Islamists have strongly opposed abolishing capital punishment (death penalty) for decades. Generation after generation of their leaders (and scholars) argued that the penalty is cornerstone of Islam principles (known as Qasas) and can’t be subject to even discussion.
Rights activists in Arab countries (as part of the larger Islamic world) defense has been merely built on fundamentals of international human rights law which stipulates the punishment as cruel, inhuman, degrading and most significantly that it is absolute.
Lack of success of historical rights-based campaigns to abolish the penalty in Arab countries has largely, although not solely, been stemming from strong convictions among vast majority of those countries’ societies that religious justifications prohibit abolishing it.
Latest death sentences against former Egyptian president Mohammed Morsi provides yet an opportunity to briefly examine those arguments.
Critical among all other considerations is the fact that Morsi’s death sentence was preceded by a trial which both Islamists (Muslim Brotherhood and its supporters) and international human rights organizations characterized as lacking basic fair trial guarantees and which has violated defendant rights in due process. Compromising those fair trial standards and guarantees means a lot of things, but on top of them is that any evidence against defendant(s) leading to their conviction (no matter what is the penalty) cannot be “credible”.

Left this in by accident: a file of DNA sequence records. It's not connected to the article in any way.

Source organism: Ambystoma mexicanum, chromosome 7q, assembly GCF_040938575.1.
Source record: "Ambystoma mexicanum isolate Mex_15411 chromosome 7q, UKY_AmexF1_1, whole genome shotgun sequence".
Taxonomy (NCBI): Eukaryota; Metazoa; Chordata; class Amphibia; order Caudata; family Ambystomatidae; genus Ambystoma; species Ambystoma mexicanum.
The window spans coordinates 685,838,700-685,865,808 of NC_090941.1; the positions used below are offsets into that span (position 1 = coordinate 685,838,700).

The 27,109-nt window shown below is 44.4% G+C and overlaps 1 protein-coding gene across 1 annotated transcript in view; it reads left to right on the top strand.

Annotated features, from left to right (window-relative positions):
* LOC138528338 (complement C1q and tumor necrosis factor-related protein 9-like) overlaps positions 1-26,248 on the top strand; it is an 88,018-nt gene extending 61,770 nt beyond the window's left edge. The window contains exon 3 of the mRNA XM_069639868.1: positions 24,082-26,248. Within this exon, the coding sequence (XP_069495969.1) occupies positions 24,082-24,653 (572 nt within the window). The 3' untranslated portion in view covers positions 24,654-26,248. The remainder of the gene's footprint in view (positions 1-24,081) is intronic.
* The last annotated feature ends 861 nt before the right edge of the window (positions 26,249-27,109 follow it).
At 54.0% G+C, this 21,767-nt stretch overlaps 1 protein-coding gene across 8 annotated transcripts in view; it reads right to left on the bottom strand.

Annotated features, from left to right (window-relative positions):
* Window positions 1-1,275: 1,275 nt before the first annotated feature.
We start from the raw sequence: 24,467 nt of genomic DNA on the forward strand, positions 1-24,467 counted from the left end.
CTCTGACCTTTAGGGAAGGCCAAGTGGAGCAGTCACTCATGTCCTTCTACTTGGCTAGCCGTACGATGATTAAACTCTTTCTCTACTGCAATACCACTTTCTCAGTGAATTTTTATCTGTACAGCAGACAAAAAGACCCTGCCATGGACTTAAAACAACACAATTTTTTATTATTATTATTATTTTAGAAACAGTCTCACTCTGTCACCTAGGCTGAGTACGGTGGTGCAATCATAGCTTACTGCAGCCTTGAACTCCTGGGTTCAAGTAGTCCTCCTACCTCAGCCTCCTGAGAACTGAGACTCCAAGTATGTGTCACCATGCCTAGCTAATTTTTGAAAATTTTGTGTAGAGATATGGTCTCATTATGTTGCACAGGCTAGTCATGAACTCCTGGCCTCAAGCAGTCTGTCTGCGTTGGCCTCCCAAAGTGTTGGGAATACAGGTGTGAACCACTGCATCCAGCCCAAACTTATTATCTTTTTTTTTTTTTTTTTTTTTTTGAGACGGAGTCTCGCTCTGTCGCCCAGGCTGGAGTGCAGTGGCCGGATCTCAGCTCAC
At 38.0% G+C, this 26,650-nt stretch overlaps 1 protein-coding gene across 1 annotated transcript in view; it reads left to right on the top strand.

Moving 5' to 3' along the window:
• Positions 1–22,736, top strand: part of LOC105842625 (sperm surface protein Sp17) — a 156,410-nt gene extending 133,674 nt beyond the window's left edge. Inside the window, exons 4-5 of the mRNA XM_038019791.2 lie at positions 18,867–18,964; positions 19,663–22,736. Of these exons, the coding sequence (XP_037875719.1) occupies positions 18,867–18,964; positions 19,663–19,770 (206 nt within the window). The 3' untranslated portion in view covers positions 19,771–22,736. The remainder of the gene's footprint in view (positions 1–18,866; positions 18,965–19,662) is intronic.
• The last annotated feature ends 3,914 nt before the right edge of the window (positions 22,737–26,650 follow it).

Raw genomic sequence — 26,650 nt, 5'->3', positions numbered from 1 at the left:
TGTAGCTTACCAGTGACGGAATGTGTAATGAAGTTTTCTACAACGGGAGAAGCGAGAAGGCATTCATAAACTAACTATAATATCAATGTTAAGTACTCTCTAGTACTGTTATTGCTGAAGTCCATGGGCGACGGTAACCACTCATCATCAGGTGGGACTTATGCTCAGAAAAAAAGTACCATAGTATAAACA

The principle of benefit of doubt should serve the argument that even discipline, articulate, soundly executed and technically organized investigative work is not absolute and may arrive to different conclusion if re-adjusted or structured in a different manner. In the case of Egypt’s death sentences mounting observations indicate that neither a benefit of doubt has been granted nor that court cross-examination of evidence has been effective by any means.
The argument that “you can never be sure” has not yet been challenged in context of serving convicted with capital punishment. In fact, the essence of the justice mechanism is delivered through the “consciousness” of residing justice. Even in a judiciary system that is either influenced by teachings of Islam or one that is completely derived from those teachings, there will be the consciousness of a one judge or a group of judges that will mark the end of the day in court. Not the will of God.
Islamists now know the bitterness of confronting a ruthless political system that is capable of monopolizing of what used once to be a strong judiciary body. There will always be shifts in political systems- some may emerge as clean and respectful and others may be corrupt and abusive. Why should Islamists continue to waive this weapon be used against them and others in those societies? It is not enough to argue that judges who believe in Islam can’t deliver injustice to other Muslims. They can and they have done so, and Islamists know that well.
Political Islam leaders have golden opportunity to align themselves with human rights framework by engaging in efforts to abolish capital punishment, once and for all, as long as we live on this planet, by the will of God.